Expansion beyond its original location began in 1982, when the company opened a Burlington, North Carolina location. Next came Spartanburg, South Carolina in 1983, followed by Rolling Meadows, Illinois (outside Chicago) in 1984 and Dale City, Virginia (a Washington, D.C. suburb) in 1985.
It grew into the home furnishings business in the early 1990s and operated stores throughout the South and Midwest, selling housewares, bedding, cookware, china, and furniture.
In the face of heavy competition from direct competitors Bed Bath & Beyond, Linens 'n Things and Old Time Pottery; as well as discount stores like Wal-Mart and Target, the company merged with the primarily Northeastern HomePlace and grew to over 100 stores by 2001. Waccamaw stores were renamed Waccamaw's HomePlace, and were planning to phase out the Waccamaw name altogether when the company filed for bankruptcy. The company ceased operations in June 2001.
Waccamaw Factory Shoppes
The original Waccamaw Pottery building in Myrtle Beach is still standing, part of the nearly empty Waccamaw Factory Shoppes complex, once the nation's third-largest outlet shopping complex with more than 100 stores in 750,000 square feet of space on 80 acres. A fourth section was added in 1998 and a renovation of the entire complex was announced in October 2000. Competition from Myrtle Beach Factory Stores, however, was hurting the complex. Also, in December 2000, American International Life Insurance Co. foreclosed on owner Outlet Park RPFIV Associates LLC after a missed payment on a loan. A planned bridge over the Intracoastal Waterway was expected to help the area, along with turning a section of U.S. 501 into a freeway. Some believed the complex could make a comeback, with help. But additional competition was coming from Tanger Factory Outlets as well as a conventional mall nearby. In December 2001, AIG bought the property in an auction. Talk of a theme park began, though some believed the mall could remain. In August 2003 Horry County Council voted to rezone land for the theme park, and by 2005 Hard Rock Park, a now-defunct music-themed amusement park, appeared likely to become a reality. But the mall had two stores, the upgrading of U.S. 501 had decreased interest in an area that became hard to reach, and AIG had its own problems. The bridge that was supposed to help the area had no funding, though work on extending Harrelson Boulevard past an interchange on U.S. 17 Bypass was set to begin. One of the Waccamaw facility's buildings was used seasonally as a rehearsal location for the Radio City Rockettes.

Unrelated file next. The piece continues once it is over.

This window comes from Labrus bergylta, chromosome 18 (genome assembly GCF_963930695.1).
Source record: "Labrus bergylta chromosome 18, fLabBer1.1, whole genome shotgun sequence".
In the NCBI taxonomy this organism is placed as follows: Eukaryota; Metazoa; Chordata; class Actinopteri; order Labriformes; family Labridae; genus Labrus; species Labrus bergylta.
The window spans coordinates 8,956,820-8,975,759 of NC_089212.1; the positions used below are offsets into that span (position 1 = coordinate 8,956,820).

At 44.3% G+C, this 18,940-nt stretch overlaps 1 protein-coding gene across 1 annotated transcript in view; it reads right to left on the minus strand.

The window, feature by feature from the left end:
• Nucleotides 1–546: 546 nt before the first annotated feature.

By 2008, a development called Paradise City was planned on part of the site by the developers of Hard Rock Park, which made Mall 3 its headquarters. The plans fell through when the park shut down, and the property became neglected. A few businesses still operate in the shopping center, and some consider themselves successful.
On December 30, 2011, according to Horry County property records, 3W LLC bought the property from General Electric Credit Equities (a unit of General Electric) for $7.5 million. Alain Wizman of Keller Williams, which represented 3W in the transaction and would handle leasing, said $1 million would be spent on improvements and the complex would get a new name that included Waccamaw. Property manager Martin Durham said spaces on the outside would be filled first, followed by the interiors of the two malls. By the end of June 2012, one business had moved in.
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